November 12, 01
Vol. 17 , No. 05
View Entire Issue (Vol. 17 , No. 05)
The Politics of Medicare
TUESDAY, NOVEMBER 20, 2001
How did our Medicare program originate-when no other nation had a public health insurance program for the elderly? What changes and continuities have marked the program since its introduction in 1967? Theodore Marmor, Yale professor and author of The Politics of Medicare (1972), will explore these issues leading up to the current struggles over prescription drugs, managed care, and patient rights.
Marmor is Professor of Public Policy and Management at the Yale School of Management, Professor of Political Science, and Director of the Robert Wood Johnson Foundation postdoctoral program in Health Policy. His research interests lie in the politics of the contemporary welfare state in the US and in other OECD nations. A prolific author, Marmor has published eleven books, more than one hundred articles, and frequent op-ed articles in newspapers like The New York Times, The Wall Street Journal, and The Washington Post.
Marmor began his public career as a special assistant to Wilbur Cohen, Secretary of the Department of Health, Education and Welfare (the precursor to today's Department of Health and Human Services). His foray into academia was marked by positions at Minnesota's School of Public Affairs (as Associate Dean), at the University of Chicago, and at Yale, where he headed the Center for Health Services before taking on his current positions. At the same time, Marmor has been very much involved in politics himself. He served on President Carter's Commission, was a senior social policy advisor to Walter Mondale's presidential campaign, and frequently testifies before Congress on medical reform and welfare issues. Marmor is an emeritus fellow of the Canadian Institute for Advanced Research, and is a member of the National Academy of Sciences Institute of Medicine and of the National Academy of Social Insurance.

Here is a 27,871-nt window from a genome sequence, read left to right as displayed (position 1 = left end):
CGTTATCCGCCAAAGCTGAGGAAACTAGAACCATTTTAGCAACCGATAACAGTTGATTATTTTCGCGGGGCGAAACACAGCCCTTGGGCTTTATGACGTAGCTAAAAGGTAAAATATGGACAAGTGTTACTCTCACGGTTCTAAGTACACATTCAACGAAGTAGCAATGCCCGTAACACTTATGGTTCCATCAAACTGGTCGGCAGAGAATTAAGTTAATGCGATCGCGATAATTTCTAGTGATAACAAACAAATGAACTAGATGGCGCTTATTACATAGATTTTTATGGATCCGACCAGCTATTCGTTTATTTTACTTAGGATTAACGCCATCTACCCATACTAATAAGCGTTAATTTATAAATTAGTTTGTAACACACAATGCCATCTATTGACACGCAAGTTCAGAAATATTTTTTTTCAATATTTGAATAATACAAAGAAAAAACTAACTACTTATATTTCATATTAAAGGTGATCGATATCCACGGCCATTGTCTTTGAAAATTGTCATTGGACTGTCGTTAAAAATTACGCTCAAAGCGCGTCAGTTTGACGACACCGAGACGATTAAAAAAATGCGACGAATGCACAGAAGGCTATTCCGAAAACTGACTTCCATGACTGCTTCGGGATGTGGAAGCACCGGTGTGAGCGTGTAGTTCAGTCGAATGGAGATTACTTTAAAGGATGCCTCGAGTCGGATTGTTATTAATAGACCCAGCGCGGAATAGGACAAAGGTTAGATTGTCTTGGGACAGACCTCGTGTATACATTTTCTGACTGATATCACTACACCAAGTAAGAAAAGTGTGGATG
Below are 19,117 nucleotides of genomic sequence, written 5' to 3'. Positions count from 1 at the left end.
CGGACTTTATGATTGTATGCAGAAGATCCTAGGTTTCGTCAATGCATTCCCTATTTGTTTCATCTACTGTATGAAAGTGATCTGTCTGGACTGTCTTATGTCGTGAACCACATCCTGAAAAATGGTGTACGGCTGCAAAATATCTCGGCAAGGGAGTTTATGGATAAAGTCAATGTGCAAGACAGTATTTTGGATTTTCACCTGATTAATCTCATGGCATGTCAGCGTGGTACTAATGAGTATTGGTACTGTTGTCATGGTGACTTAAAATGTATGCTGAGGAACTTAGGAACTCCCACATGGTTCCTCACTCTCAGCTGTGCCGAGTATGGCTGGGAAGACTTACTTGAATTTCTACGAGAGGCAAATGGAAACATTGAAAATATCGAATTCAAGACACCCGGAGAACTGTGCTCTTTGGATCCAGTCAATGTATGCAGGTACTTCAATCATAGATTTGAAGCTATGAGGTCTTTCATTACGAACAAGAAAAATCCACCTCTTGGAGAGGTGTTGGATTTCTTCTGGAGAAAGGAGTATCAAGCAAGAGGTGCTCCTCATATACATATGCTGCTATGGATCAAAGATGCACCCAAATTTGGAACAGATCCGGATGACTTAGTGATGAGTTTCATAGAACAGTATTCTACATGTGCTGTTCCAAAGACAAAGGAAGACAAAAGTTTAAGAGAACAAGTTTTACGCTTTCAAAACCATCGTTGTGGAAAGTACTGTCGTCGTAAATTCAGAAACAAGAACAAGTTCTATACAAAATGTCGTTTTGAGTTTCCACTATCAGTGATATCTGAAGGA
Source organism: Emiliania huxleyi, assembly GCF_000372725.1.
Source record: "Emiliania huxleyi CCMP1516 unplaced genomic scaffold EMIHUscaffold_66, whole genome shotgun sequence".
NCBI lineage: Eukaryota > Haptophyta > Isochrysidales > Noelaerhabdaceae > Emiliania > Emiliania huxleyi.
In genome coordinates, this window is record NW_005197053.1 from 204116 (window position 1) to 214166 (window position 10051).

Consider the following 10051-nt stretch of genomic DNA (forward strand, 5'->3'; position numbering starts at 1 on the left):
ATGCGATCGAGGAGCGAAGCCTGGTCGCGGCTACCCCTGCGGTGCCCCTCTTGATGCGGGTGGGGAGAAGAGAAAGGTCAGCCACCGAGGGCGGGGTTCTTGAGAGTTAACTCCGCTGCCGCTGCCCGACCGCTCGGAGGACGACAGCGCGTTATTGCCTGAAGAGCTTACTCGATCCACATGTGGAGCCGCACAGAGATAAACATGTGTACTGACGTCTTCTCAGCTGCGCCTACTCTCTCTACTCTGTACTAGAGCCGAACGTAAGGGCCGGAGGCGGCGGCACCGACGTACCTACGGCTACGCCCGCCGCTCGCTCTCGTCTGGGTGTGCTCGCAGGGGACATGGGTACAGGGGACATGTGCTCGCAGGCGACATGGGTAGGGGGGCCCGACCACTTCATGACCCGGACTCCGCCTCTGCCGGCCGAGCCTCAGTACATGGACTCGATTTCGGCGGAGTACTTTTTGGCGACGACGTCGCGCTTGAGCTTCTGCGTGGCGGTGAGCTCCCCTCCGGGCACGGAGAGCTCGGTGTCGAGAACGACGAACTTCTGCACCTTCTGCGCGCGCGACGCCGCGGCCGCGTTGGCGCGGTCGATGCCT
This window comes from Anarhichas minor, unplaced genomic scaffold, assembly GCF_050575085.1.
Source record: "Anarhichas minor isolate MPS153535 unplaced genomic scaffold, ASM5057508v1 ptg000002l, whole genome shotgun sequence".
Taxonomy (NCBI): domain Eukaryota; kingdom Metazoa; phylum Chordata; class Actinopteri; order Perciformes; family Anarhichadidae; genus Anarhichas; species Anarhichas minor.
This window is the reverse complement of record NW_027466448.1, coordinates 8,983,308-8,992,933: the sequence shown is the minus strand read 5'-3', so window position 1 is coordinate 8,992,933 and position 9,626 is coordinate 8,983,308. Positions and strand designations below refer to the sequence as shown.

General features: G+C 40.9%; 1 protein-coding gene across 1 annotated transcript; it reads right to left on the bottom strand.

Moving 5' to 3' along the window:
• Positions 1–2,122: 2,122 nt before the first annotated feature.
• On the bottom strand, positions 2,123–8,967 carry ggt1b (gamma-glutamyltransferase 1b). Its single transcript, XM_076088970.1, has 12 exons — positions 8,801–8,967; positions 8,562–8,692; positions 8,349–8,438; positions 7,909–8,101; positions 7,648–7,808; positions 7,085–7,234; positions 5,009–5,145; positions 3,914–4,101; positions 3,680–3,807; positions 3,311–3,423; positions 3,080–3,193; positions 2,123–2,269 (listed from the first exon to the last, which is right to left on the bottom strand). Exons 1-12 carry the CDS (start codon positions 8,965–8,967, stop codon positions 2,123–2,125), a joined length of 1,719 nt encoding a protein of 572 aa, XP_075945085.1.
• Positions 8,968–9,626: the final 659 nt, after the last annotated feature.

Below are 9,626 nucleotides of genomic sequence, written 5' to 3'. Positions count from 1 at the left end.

Marmor takes health care quite personally: he plays squash daily (having won the 1998 national championship for those over 55 years), pursues fly fishing, and fervently believes in having a glass of wine a day-preferably if its from among his own vast collection.
Professor Marmor's lecture at the Athenaeum is the last in the series Health Care: New Realities.